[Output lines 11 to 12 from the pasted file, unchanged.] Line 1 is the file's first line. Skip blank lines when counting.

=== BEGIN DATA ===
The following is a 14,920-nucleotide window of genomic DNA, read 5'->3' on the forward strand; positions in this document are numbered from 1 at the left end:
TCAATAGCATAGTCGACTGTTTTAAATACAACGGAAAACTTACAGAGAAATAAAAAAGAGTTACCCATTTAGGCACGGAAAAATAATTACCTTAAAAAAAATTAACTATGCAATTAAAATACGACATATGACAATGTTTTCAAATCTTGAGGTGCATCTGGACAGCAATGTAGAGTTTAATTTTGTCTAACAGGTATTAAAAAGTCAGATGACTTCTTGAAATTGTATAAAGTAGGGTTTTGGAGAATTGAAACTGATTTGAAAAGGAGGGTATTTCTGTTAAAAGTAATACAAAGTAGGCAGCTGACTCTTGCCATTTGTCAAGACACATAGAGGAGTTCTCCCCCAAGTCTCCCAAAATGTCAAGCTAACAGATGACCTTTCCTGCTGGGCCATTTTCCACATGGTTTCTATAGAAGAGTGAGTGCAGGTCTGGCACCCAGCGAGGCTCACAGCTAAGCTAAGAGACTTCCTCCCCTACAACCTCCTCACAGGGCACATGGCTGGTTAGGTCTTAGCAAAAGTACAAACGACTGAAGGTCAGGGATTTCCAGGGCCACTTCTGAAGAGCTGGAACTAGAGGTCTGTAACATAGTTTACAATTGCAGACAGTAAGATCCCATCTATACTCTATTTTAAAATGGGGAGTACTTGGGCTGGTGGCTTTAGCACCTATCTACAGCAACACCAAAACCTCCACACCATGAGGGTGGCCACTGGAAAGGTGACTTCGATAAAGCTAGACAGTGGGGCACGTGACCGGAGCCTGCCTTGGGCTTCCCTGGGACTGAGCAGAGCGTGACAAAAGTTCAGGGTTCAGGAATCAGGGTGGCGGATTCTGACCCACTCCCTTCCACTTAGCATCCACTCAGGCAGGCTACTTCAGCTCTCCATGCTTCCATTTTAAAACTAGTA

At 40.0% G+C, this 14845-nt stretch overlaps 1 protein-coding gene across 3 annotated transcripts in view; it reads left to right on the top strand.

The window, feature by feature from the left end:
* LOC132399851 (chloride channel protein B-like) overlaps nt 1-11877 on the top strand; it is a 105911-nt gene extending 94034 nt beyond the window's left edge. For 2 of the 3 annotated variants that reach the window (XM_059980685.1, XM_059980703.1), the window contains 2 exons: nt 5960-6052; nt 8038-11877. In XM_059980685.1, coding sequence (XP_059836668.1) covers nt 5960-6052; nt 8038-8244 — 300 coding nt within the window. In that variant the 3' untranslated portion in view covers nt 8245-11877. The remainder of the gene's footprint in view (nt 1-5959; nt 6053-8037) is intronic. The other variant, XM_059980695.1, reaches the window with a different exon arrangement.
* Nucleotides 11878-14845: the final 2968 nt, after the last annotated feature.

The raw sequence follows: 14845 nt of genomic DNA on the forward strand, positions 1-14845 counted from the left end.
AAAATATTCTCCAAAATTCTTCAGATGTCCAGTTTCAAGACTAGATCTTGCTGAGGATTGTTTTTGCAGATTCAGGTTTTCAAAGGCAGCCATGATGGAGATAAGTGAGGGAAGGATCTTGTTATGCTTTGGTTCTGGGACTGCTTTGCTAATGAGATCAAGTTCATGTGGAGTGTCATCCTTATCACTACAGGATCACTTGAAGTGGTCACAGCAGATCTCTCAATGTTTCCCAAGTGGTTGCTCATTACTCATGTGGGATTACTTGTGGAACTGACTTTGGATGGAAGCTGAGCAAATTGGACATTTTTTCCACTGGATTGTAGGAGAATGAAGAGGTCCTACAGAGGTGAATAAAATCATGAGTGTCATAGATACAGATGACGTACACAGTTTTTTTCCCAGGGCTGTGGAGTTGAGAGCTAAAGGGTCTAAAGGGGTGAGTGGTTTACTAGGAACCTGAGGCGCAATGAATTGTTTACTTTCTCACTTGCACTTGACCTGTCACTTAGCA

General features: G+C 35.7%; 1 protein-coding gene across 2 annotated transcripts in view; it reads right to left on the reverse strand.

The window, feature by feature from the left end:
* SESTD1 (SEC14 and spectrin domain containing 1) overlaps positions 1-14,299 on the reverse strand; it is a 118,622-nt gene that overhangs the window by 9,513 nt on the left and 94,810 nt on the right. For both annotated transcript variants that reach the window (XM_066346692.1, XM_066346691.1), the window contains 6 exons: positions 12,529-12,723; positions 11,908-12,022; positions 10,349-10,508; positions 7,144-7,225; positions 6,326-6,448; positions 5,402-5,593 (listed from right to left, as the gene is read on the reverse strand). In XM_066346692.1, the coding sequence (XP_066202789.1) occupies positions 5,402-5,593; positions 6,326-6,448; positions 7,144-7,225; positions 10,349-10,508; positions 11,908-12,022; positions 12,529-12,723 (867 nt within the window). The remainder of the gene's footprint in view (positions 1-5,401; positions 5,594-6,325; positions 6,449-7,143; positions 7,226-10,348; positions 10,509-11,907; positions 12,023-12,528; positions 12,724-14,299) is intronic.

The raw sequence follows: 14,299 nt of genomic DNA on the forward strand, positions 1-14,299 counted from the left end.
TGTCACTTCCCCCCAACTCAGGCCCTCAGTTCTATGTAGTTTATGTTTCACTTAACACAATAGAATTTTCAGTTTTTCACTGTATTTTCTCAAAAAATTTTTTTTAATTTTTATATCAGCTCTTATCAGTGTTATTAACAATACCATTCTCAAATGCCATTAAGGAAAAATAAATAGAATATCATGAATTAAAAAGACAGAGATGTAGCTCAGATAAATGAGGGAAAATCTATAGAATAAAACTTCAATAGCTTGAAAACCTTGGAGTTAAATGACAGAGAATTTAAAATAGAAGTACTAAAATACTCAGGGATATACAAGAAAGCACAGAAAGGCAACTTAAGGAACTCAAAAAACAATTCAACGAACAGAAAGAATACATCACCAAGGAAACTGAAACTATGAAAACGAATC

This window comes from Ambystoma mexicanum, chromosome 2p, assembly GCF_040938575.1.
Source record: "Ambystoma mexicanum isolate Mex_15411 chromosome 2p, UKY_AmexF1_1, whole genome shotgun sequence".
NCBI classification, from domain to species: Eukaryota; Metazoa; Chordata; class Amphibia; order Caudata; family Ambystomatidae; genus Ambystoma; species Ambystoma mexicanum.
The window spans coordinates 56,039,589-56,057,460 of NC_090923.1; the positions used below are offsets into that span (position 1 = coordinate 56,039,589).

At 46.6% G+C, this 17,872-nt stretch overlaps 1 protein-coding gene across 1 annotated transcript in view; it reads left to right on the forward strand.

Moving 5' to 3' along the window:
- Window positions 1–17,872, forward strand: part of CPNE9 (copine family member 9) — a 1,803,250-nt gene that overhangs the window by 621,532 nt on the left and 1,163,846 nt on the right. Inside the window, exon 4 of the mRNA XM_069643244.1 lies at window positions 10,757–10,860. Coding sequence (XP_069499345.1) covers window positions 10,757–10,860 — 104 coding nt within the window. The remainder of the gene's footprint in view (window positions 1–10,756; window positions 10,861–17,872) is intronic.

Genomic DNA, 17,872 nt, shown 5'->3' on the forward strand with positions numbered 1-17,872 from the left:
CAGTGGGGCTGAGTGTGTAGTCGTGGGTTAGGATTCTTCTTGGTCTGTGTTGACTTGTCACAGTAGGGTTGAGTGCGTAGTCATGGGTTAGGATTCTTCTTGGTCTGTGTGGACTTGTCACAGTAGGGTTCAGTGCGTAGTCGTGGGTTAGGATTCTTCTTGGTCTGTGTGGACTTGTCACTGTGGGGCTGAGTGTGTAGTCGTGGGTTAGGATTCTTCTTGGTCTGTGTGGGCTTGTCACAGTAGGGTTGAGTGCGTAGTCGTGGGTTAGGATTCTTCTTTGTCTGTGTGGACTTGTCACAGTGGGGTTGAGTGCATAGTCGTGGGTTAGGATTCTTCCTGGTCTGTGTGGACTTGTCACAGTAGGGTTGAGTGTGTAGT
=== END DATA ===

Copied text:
* SESTD1 (SEC14 and spectrin domain containing 1) overlaps positions 1-14,299 on the reverse strand; it is a 118,622-nt gene that overhangs the window by 9,513 nt on the left and 94,810 nt on the right. For both annotated transcript variants that reach the window (XM_066346692.1, XM_066346691.1), the window contains 6 exons: positions 12,529-12,723; positions 11,908-12,022; positions 10,349-10,508; positions 7,144-7,225; positions 6,326-6,448; positions 5,402-5,593 (listed from right to left, as the gene is read on the reverse strand). In XM_066346692.1, the coding sequence (XP_066202789.1) occupies positions 5,402-5,593; positions 6,326-6,448; positions 7,144-7,225; positions 10,349-10,508; positions 11,908-12,022; positions 12,529-12,723 (867 nt within the window). The remainder of the gene's footprint in view (positions 1-5,401; positions 5,594-6,325; positions 6,449-7,143; positions 7,226-10,348; positions 10,509-11,907; positions 12,023-12,528; positions 12,724-14,299) is intronic.

The raw sequence follows: 14,299 nt of genomic DNA on the forward strand, positions 1-14,299 counted from the left end.